Dynamic Business Logo
Home Button
Bookmark Button

Image credit: familybusiness.org.au

National Family Business Day: How your beloved business can be resilient in times of a pandemic

Every September, Australia commemorates National Family Business Day to celebrate the invaluable contribution family businesses make to the Australian economy, community, and culture. 

On September 17, family businesses throughout Australia and New Zealand will bring all generations together with other family members and colleagues (both online and in the workplace, depending on local COVID-19 restrictions) to acknowledge the year that has passed and look forward to the future of their family business.

Greg Griffith is the CEO of Family Business Australia & New Zealand. He applauded family businesses for their commitment and dedication to the next generation whilst contributing to the greater Australian and New Zealand culture, 

“Family Businesses contribute to the Australia and New Zealand economy like no other business sector. It is great to be able to celebrate this National Family Business Day,” he said.

Dynamic business spoke with Mr Griffith about the significance of National Family Business Day, the impact of COVID-19, and how Australians can help family businesses. 

“National Family Business Day is the one day a year where family businesses are celebrated and acknowledged for their significant contribution to the Australian and New Zealand economy.

Mr Griffith also explained why National Family Business Day is so important, “All family businesses, no matter how little or huge, have one thing in common; they all have a family business story to tell.

“Whether they’re a multi-generation business, a dynamic husband and wife duo or siblings – each of their businesses is interwoven with their family values and ethos.” 

In addition, family businesses aren’t solely focused on making money. Mr Griffith believes that such businesses are also creating a legacy and a future for their families. 

“Family businesses around Australia and New Zealand take the opportunity that National Family business day allows them to get together with their families and employees to enjoy morning tea or lunch, this year online and in person, and reflect on a challenging year and look towards a positive future.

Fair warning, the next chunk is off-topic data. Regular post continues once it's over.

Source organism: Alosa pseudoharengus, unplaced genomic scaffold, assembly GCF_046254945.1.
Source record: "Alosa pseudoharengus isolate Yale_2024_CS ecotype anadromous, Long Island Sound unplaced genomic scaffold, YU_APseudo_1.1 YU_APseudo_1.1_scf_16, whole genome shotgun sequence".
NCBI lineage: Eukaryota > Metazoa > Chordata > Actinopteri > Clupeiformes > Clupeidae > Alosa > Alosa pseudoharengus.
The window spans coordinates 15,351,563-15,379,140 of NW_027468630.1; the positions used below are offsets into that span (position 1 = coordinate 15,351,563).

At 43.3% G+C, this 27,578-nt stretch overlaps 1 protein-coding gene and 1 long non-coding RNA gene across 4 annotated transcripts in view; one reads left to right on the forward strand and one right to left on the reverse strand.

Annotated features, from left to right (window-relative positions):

“National Family Business Day is a chance to ask you, the Australian and New Zealand community, to support the family businesses that support your community and your families. 

“You can do this by looking out for the ‘A family-owned Australian/New Zealand business’ emblem on products, packaging and signage.”

Unique challenges

Mr Griffith, however, cautioned that family businesses may still be a double-edged sword because they are faced with their own set of challenges, many of which stem from managing the relationship between family (love), ownership (power), and business (dollars).

“Family dynamics often pose some of the biggest challenges for family business owners. It is incredibly important for businesses and families to keep relationships strong with solid communications skills, great conflict resolution ability, and that all parties have the same goals and aspirations.

“Further to managing the dynamics within a family business, it is also important for family businesses to ensure they have the right governance. 

“A well thought out governance structure will set the business up to assist in business decisions, create rules and policy that take the personal, and often an emotional decision, out of the thinking,” Mr Griffith concluded.

COVID-19 impact

According to a recent Family Business Survey, two out of every three family enterprises intend to keep the business in the family, despite the recent COVID-19 impacts on businesses. 

The Survey also revealed that transition-ready family companies with solid governance in place were more resilient during COVID-19 and are more likely to witness revenue growth in the next 12 months. 

“Eight in ten family businesses are forecasting growth in the next 12 months. It is pleasing to see this positive trend, considering family businesses make up approximately 70% of Australian businesses, our country needs these businesses to prop up our economy.”

Highlighting the importance of strong governance, Mr Griffith remained optimistic about the future of family businesses,

“Family Business Australia and Family Business New Zealand recently conducted the Family Business Survey 2021, in collaboration with Grant Thornton, that showed family businesses are looking positive for the future, especially those family businesses that are transition ready with good governance. 

Sharing experiences

When asked for some advice to family business owners on how to strengthen their business, Mr Griffith stressed the importance of communicating and sharing experiences while focusing on the governance structure of the business. 

“Firstly, join us at Family Business Australia and Family Business New Zealand to meet your peers and other family businesses that are experiencing the same challenges that you are. Learn from their failures and successes – you don’t need to do it alone.

“Secondly, look at your governance structure, no matter how big or small you are. It is important to set your family business up professionally from the start. Talk to one of our accredited or specialist accredited advisors who can help a family in this area – they are the experts.

“Family business Australia and Family Business New Zealand are here to help support your family business to thrive and proposer – reach out and discuss with our team how we can help your family business, Mr Griffiths continued.

“As part of National Family Business Day, we would like to acknowledge the latest inductees to the Family Business Hall of Fame were announced in May at the family Business State Conferences.”

Keep up to date with our stories on LinkedInTwitterFacebook and Instagram.